asked the Minister for the Environment if he is aware that rents on County Council (S.I.) houses are being increased by as much as 400 per cent; and if he will explain the reason for this enormous increase.
Written Answers. - County Council House Rents.
I am not so aware. Rents of all local authority houses included in the differential rent scheme are generally based on household income and the family circumstances of tenants.
Arising out of the annual revision of differential rents for local authority dwellings, an amended scheme was introduced to take effect from 1 May 1980. Under previous schemes certain anomalies existed in so far as the assessment for rent purposes of the income of social welfare recipients was concerned. Some incomes from social welfare payments were assessed at 50 per cent while others were assessed at 100 per cent. To obviate these anomalies all social welfare payments are now being assessed at the full rate.
To offset the effects of any rent increases which this procedure might entail, and to assist those in the lower income groups, particularly social welfare pensioners and lower paid workers, substantial increases were made in the amounts of assessable incomes to which the various rent fractions apply and also in the graded scale of allowances for principal earners while at the same time the rent fraction at the lowest band of the graded scale was reduced from one-twelfth to one-twentieth.
In the case of an employed tenant the rent is calculated on basic income, which is, in general, the normal weekly rate of remuneration exclusive of overtime, shift-allowances and bonus payments. In the case of all tenants, children's allowances, supplementary welfare allowances, redundancy payments, disabled persons allowances, lump sum compensation payments and so forth are disregarded as income for the purpose of the calculation of rents.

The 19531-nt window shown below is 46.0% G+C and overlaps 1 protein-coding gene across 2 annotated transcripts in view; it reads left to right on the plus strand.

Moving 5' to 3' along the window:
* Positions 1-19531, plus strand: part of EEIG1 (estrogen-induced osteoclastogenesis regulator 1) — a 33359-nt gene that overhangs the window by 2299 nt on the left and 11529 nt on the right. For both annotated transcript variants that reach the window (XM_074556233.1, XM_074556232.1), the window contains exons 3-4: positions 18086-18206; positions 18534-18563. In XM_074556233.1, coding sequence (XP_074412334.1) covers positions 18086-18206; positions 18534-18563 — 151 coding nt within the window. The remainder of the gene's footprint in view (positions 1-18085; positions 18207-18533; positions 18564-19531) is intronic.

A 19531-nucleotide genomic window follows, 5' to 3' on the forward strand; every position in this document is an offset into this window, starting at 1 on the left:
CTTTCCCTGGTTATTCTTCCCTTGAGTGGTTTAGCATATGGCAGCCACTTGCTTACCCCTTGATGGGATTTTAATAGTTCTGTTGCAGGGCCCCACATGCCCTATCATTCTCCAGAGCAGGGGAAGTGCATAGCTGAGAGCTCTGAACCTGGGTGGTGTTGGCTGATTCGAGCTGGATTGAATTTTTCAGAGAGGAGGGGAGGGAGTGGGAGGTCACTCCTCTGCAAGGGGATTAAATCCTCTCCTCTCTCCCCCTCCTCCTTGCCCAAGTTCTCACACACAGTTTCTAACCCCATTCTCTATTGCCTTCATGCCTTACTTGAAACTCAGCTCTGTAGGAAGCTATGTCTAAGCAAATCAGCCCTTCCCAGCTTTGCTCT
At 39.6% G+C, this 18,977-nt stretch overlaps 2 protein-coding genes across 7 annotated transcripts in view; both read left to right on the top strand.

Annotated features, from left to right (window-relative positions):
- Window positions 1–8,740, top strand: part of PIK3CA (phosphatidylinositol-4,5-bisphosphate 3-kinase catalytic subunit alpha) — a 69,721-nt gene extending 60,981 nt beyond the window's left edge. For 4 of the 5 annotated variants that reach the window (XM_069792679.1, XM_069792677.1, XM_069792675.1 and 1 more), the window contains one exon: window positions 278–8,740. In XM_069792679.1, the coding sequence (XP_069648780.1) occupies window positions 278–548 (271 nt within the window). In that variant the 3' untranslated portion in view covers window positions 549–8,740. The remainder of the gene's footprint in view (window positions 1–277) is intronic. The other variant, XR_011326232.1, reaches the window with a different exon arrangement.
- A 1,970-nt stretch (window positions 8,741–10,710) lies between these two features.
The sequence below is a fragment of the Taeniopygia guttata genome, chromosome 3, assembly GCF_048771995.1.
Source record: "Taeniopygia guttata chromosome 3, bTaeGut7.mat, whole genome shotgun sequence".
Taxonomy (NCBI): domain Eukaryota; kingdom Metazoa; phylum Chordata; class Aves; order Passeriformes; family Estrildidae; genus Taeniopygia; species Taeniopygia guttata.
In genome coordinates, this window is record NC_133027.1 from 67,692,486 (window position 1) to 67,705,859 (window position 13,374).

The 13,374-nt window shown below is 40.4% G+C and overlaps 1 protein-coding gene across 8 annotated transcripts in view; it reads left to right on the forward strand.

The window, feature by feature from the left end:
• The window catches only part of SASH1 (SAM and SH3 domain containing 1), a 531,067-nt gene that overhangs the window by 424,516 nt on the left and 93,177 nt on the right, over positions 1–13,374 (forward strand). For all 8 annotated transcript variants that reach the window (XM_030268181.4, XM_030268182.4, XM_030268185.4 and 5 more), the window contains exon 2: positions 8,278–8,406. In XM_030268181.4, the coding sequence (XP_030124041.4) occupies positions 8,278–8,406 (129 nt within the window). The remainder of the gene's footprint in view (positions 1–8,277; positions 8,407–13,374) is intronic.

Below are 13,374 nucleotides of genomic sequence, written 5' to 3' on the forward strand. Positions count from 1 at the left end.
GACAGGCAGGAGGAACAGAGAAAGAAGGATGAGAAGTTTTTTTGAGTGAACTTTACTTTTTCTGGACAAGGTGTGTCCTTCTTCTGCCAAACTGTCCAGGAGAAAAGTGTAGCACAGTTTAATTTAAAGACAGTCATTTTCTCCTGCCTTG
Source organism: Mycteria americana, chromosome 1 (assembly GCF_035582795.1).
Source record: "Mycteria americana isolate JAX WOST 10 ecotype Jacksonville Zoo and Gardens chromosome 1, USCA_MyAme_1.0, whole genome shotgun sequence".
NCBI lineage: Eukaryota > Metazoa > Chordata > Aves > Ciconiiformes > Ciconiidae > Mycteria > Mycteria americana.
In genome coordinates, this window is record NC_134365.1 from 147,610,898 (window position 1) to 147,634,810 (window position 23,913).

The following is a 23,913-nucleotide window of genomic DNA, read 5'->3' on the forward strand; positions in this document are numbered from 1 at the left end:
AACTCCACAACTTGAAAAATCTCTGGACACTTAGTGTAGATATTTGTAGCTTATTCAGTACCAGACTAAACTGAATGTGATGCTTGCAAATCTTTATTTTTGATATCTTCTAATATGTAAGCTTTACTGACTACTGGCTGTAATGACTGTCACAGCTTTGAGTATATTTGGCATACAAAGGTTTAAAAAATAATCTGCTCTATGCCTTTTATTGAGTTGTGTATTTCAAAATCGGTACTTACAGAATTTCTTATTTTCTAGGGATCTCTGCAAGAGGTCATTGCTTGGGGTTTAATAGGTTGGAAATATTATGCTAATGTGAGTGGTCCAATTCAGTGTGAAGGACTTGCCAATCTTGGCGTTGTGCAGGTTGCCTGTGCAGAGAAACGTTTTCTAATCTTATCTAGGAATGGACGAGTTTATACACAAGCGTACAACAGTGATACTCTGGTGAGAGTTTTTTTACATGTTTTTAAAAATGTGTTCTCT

Where a fixed rent applies to a house, the rent was increased by 30p per week with effect from the commencement of the revised scheme. Tenants of fixed rent dwellings have their option of going on to differential rent. This should ensure that rent increases will not entail hardship in any case.
I am satisfied that the scheme as revised is fair and equitable to both local authorities and tenants and is designed to ensure that tenants are not required to pay a rent that they cannot reasonably afford. The scheme is reviewed annually and any amendments of the terms of the scheme, considered necessary, are made.
It should be noted that in cases of genuine hardship it is open to local authorities to accept from a tenant for a specified period a lesser sum for rent than that required under the scheme.
asked the Minister for the Environment if he is aware that a person (details supplied) in County Sligo, who has to support a wife and two children on a contributory pension, had his rent increased from £5 to £22.50 per month; and if he will make a statement on the matter.
The monthly rent of the tenant in question as determined by the local authority was £5.42 under the 1979 national rents scheme. The correct monthly rent payable from 1 May 1980, calculated in accordance with the terms of the 1980 national rents scheme, is £10.70 and is based on income from retirement pension payable at February 1980.
I understand from Sligo County Council that the rent from 1 May 1980, as initially calculated, amounted to £22.32 per month. This rent was incorrect due to a misunderstanding which arose in respect of the income from retirement pension payable at February last. This matter has now been clarified and the rent reduced to £10.70 per month which will apply retrospectively to 1 May 1980.